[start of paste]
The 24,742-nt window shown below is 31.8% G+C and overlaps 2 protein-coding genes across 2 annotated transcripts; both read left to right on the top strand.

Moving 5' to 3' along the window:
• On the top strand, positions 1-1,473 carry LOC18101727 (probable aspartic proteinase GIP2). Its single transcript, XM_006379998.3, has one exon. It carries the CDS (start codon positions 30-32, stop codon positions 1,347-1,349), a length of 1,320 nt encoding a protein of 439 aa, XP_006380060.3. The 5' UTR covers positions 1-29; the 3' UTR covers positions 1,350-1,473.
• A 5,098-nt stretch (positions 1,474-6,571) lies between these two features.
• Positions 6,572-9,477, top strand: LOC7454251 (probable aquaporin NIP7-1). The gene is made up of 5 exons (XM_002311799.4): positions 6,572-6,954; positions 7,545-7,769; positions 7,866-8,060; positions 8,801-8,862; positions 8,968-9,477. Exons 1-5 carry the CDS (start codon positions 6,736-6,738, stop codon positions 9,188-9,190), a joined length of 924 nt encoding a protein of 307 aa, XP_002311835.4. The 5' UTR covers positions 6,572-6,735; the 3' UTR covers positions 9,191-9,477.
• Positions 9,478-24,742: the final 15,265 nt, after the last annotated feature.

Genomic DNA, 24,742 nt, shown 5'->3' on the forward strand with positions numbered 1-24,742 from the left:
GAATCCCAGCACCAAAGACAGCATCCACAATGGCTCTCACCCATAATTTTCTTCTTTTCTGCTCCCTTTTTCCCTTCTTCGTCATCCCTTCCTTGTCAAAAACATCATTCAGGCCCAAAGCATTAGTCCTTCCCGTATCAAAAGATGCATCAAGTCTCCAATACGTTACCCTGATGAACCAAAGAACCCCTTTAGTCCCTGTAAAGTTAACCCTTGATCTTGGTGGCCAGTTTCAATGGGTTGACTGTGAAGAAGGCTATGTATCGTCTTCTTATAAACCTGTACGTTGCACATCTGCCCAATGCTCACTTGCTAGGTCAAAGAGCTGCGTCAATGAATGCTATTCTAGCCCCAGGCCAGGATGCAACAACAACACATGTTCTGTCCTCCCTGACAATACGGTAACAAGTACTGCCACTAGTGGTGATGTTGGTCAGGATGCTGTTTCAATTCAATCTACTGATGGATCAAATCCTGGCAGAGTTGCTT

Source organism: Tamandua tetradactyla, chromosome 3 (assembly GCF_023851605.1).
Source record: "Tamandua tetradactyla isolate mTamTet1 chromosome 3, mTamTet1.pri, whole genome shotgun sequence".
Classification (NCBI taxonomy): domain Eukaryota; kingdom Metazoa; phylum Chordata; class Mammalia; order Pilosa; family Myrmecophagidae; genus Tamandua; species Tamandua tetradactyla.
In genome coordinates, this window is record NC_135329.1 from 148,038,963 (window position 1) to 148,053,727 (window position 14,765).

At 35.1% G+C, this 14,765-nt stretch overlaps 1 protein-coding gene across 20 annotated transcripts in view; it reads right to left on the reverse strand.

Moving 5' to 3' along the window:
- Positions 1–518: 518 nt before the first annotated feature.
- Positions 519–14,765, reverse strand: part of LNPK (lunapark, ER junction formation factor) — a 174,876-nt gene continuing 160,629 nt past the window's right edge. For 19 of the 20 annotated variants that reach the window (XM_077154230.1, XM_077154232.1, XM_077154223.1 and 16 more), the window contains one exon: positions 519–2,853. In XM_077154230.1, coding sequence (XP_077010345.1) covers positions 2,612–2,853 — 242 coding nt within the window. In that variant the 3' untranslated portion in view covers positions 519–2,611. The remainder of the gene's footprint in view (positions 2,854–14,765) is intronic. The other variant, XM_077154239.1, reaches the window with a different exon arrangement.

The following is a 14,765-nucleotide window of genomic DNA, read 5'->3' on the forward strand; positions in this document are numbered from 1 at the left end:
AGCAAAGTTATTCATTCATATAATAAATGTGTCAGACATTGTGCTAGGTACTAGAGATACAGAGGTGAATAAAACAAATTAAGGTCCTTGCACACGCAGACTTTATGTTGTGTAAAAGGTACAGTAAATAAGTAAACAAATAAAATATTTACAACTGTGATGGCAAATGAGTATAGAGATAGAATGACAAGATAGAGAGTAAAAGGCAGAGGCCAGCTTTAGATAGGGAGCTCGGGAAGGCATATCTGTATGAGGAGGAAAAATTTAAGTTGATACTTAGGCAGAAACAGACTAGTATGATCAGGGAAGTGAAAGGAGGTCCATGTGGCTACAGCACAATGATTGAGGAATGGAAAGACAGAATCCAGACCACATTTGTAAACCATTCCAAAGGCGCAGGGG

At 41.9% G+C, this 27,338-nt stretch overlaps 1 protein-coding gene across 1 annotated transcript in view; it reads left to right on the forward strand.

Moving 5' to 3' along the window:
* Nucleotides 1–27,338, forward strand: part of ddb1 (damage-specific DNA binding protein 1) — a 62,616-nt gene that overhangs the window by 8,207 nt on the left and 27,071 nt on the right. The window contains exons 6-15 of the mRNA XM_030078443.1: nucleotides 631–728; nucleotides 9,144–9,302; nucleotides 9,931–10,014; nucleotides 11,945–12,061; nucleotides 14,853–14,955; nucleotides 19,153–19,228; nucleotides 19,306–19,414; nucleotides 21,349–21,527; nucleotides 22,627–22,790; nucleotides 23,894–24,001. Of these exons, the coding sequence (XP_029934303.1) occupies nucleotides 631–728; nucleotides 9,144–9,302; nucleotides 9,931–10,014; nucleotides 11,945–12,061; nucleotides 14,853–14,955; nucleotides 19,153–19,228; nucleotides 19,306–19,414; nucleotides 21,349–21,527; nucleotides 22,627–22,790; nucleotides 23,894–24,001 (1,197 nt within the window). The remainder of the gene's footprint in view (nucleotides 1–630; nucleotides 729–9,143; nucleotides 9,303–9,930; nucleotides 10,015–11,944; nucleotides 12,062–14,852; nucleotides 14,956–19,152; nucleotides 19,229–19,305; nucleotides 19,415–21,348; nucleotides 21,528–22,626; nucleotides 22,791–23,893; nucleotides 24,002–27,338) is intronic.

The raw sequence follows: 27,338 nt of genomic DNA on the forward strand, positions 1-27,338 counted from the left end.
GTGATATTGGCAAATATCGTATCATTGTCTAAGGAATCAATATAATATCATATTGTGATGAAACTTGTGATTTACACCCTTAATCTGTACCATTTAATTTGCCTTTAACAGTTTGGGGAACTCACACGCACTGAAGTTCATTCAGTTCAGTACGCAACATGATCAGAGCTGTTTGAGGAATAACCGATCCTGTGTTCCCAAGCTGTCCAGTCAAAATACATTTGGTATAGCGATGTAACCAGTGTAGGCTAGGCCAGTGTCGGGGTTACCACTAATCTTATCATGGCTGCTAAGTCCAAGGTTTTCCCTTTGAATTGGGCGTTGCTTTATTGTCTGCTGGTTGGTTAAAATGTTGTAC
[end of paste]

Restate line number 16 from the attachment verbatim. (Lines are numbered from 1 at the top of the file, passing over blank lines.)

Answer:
- Positions 519–14,765, reverse strand: part of LNPK (lunapark, ER junction formation factor) — a 174,876-nt gene continuing 160,629 nt past the window's right edge. For 19 of the 20 annotated variants that reach the window (XM_077154230.1, XM_077154232.1, XM_077154223.1 and 16 more), the window contains one exon: positions 519–2,853. In XM_077154230.1, coding sequence (XP_077010345.1) covers positions 2,612–2,853 — 242 coding nt within the window. In that variant the 3' untranslated portion in view covers positions 519–2,611. The remainder of the gene's footprint in view (positions 2,854–14,765) is intronic. The other variant, XM_077154239.1, reaches the window with a different exon arrangement.